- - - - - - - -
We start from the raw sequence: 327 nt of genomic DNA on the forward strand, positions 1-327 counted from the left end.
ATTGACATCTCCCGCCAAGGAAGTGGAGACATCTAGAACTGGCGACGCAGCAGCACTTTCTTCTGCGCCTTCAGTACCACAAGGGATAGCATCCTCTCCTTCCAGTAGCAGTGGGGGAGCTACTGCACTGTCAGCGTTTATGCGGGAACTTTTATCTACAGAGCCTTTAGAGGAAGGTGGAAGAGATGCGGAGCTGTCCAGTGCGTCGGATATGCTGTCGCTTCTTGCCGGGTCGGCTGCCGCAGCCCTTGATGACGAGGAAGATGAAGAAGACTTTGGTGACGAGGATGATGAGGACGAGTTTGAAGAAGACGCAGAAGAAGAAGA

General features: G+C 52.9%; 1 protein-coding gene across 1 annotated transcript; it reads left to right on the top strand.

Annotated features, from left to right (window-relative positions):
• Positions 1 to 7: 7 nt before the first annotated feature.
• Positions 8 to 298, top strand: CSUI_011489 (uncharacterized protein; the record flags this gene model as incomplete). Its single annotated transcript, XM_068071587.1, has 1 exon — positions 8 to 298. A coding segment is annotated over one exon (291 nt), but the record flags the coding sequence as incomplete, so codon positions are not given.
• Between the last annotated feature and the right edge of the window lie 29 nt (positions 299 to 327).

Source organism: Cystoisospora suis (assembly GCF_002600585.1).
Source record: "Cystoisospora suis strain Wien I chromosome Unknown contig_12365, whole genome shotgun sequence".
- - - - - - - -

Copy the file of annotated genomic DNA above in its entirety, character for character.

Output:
We start from the raw sequence: 327 nt of genomic DNA on the forward strand, positions 1-327 counted from the left end.
ATTGACATCTCCCGCCAAGGAAGTGGAGACATCTAGAACTGGCGACGCAGCAGCACTTTCTTCTGCGCCTTCAGTACCACAAGGGATAGCATCCTCTCCTTCCAGTAGCAGTGGGGGAGCTACTGCACTGTCAGCGTTTATGCGGGAACTTTTATCTACAGAGCCTTTAGAGGAAGGTGGAAGAGATGCGGAGCTGTCCAGTGCGTCGGATATGCTGTCGCTTCTTGCCGGGTCGGCTGCCGCAGCCCTTGATGACGAGGAAGATGAAGAAGACTTTGGTGACGAGGATGATGAGGACGAGTTTGAAGAAGACGCAGAAGAAGAAGA

General features: G+C 52.9%; 1 protein-coding gene across 1 annotated transcript; it reads left to right on the top strand.

Annotated features, from left to right (window-relative positions):
• Positions 1 to 7: 7 nt before the first annotated feature.
• Positions 8 to 298, top strand: CSUI_011489 (uncharacterized protein; the record flags this gene model as incomplete). Its single annotated transcript, XM_068071587.1, has 1 exon — positions 8 to 298. A coding segment is annotated over one exon (291 nt), but the record flags the coding sequence as incomplete, so codon positions are not given.
• Between the last annotated feature and the right edge of the window lie 29 nt (positions 299 to 327).

Source organism: Cystoisospora suis (assembly GCF_002600585.1).
Source record: "Cystoisospora suis strain Wien I chromosome Unknown contig_12365, whole genome shotgun sequence".